Saturday, November 12, 2011

"M-4" Is Spellbinding

"I know who I am", claims the withdrawn, secretive Martha, after she has run away from a cult to the insulated, comfortable life of her concerned older sister, in "Martha Marcy May Marlene".  She declares this as if to convince herself more than her confused sister and impatient brother-in-law.  "M-4", a hypnotic film that sneaks up on a viewer, challenges our notions of self-definition, the way modern life demands us to play different roles, and touches on our fear that at some point we will no longer be able to maintain our carefully crafted identities without them blurring into one another.

But all of this is incidental to the film's spellbinding success as an atmospheric mood piece, a psychological mystery, and a miniature thriller.  It wants to draw us into the mind of this damaged young woman.

"M-4" moves back and forth between Martha's reticent and troubling reunion with her sister, and flashbacks to her time spent in an almost idyllic rustic commune where the clock seems to have been turned back on cultural norms and gender roles. It is like two films in one, and writer/director Sean Durkin clearly delineates the two through design and color and rhythm. 

As Martha remembers more, and the sordid truth of her existence in the unnamed, unexplained cult is slowly peeled away to a scene of shocking violence, the two portions of the story slowly escalate in tension, in tandem, until we understand that Martha may not have completely shaken the delusion that she has never really escaped. It's a quiet cinematic exercise in suspense, and manipulation of our expectations.

While the film is sinister and beautiful in the flashbacks, it is just as beautiful and quietly suspenseful in the film's other half, at the lake house where Martha escapes.  It is here, too, that the performances resonate. 

Elizabeth Olsen is the movie's backbone, the point at which the two portions of the film diverge and come together.  It is a tricky part, and Olsen manages to convince us that she is harboring dangerous secrets while at the same time is in a disbelieving haze.  She erupts into toughness and then retreats, and we can understand her caretakers' fear.  It is a strong, star-making performance.

No less effective is Sarah Paulson, as the older sister, who is aided by a nicely-written characterization; she alternates concern and frustration with what Martha refuses to talk about, and accomplishes this perfectly naturally.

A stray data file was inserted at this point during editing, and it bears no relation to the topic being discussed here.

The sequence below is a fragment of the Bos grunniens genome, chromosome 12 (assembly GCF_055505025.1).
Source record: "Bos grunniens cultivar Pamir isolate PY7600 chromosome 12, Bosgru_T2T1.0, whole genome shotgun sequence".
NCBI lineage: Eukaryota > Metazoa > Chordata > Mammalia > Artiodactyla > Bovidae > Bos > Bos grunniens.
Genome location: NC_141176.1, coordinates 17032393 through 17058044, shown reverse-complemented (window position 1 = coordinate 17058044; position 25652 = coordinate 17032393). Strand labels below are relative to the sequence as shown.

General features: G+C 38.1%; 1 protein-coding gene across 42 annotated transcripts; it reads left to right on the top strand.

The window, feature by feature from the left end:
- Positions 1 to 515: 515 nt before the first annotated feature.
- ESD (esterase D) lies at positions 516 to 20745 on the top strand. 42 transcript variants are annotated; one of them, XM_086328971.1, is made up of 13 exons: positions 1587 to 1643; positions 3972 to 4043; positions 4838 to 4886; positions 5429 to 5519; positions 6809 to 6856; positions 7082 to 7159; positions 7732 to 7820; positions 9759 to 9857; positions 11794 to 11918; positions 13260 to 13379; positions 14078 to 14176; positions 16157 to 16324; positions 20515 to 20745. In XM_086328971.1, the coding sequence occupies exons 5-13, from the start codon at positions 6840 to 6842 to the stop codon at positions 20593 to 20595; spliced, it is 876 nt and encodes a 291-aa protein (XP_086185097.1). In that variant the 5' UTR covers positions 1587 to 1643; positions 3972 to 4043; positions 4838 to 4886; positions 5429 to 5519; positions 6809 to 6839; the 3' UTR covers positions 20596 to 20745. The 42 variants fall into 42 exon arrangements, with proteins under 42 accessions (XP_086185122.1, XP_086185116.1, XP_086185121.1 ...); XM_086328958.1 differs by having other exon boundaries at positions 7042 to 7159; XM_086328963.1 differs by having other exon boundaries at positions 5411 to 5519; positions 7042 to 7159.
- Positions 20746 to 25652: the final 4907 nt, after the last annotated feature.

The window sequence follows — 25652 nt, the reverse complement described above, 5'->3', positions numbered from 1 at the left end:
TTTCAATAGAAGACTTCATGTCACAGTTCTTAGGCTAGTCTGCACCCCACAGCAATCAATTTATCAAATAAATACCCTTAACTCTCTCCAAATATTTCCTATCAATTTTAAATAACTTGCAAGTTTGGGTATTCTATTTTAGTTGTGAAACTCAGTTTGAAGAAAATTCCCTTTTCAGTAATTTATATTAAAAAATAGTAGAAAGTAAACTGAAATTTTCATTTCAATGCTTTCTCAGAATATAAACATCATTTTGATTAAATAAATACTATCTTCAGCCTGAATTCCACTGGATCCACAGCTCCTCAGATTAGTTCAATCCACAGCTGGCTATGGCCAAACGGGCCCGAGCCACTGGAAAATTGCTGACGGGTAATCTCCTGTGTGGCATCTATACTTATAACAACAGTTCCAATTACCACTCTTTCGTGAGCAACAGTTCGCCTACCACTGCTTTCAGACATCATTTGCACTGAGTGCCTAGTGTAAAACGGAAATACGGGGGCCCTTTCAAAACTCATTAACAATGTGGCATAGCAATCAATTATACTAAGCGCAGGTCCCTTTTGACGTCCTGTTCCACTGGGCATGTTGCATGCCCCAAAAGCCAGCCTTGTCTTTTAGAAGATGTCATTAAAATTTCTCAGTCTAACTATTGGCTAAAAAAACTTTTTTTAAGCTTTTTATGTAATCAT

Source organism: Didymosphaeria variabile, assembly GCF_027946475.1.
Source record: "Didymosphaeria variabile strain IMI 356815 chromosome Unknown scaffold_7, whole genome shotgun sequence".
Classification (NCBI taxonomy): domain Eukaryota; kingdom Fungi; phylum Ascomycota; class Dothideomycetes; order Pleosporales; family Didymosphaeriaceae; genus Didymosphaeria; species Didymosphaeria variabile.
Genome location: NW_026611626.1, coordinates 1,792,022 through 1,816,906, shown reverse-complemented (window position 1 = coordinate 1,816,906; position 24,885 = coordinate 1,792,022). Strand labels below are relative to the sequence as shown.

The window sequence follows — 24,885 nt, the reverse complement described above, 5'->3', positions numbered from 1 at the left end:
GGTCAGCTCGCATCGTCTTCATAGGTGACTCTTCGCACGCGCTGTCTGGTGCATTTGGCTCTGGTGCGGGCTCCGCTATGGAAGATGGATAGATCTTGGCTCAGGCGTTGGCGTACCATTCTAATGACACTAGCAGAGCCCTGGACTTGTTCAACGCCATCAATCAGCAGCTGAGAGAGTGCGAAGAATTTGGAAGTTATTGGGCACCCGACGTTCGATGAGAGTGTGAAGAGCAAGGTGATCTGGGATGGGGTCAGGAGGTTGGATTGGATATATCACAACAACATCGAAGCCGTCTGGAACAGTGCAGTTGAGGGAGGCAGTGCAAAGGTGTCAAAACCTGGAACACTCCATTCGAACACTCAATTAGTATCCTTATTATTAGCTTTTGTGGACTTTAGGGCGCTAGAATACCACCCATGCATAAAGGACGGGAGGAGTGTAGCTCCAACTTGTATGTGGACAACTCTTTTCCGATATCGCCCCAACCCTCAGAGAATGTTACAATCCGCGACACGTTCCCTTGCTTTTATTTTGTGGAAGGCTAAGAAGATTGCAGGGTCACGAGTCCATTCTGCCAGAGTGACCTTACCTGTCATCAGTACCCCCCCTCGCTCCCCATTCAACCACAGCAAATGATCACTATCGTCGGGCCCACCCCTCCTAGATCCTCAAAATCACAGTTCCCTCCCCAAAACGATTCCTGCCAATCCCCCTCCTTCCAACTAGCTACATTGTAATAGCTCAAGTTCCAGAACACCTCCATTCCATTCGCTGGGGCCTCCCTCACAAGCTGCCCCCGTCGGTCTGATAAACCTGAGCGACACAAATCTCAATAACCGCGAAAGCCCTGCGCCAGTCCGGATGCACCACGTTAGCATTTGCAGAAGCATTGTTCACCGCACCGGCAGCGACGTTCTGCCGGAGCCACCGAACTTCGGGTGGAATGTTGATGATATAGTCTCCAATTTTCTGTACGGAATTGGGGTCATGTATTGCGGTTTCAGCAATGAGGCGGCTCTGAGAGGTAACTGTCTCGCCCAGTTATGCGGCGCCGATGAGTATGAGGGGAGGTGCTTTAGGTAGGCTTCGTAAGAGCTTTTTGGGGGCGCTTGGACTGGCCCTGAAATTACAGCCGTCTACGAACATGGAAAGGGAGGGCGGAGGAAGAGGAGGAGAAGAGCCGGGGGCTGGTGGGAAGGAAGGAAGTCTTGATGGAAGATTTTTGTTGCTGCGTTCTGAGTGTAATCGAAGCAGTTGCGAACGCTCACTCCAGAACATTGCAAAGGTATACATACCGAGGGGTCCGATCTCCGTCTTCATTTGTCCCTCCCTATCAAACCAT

As Martha's brother-in-law, Hugh Dancy is charming and handsome, and he verbalizes the viewer's own doubts about Martha's motives.  He confronts Martha, not realizing that her sudden displays of lethargic disrespect are part of her ongoing delusion. 

Almost two weeks after seeing this film, what lingers is a quietness, an intensity, the feeling that something is building to a shocking revelation that will change the lives of these characters for good.  The movie is filled with dread. It is also brimming with intensely beautiful images of the rural existence of the cult that held Martha for many years, and the safe existence of the lakehouse where Martha's sister takes her in.

Eating is an important motif.  The emptiness of Martha's existence manifests itself in a preponderance of scenes in which Martha is eating; it is as if she is trying to fill the emptiness other than physical hunger. I liked the cleverness of this, as a viewer is likely to experience something of the physical emptiness of this character. 

No explanation is ever given for why Martha was lured into joining a cult.  The movie provides few insights into the trauma of cult behavior; this story is too specific, instead building to a shocking sequence involving a break-in and murder, which in itself would be enough to derail a sensitive girl like Martha.  John Hawkes, as the smooth leader and womanizer, is good enough to make us believe that he can hold these young people in his spell, and lead them to situations that require sudden violence.  This was my first exposure to Hawkes (I missed "Winter's Bone") and he has sort of an addicted appearance, looking older than he probably is, with a weathered, sinewy, almost emaciated toughness.  He is likely to be typecast in unsavory roles.

The film's title was hopelessly scrambled in my mind until Hawkes' character tells Martha that she "looks like a Marcy May".  The Marlene of the title refers to an alias that all women are instructed to assume when taking phone calls in the commune. 

The end of the film may be a little bit of a cheat. No spoilers here, but given the fact that there is still so much we want to know about this character, that to end in mid-sequence, before we know if what we're seeing is real, and if so if a decision will be made, seems like a screenwriting cop-out. 

That aside, "Martha Marcy May Marlene" is one of the year's more original and unusual films, a high-functioning indie, that I  recommend to those in the mood for a mysterious visual experience and intriguing psychological study.

1 comment:

  1. Excellent review, Tom! The sense of dread in M-4 is palpable. This is a seductive thriller and Elizabeth Olson is remarkable. I think it's one of the best cinematic surprises of 2011.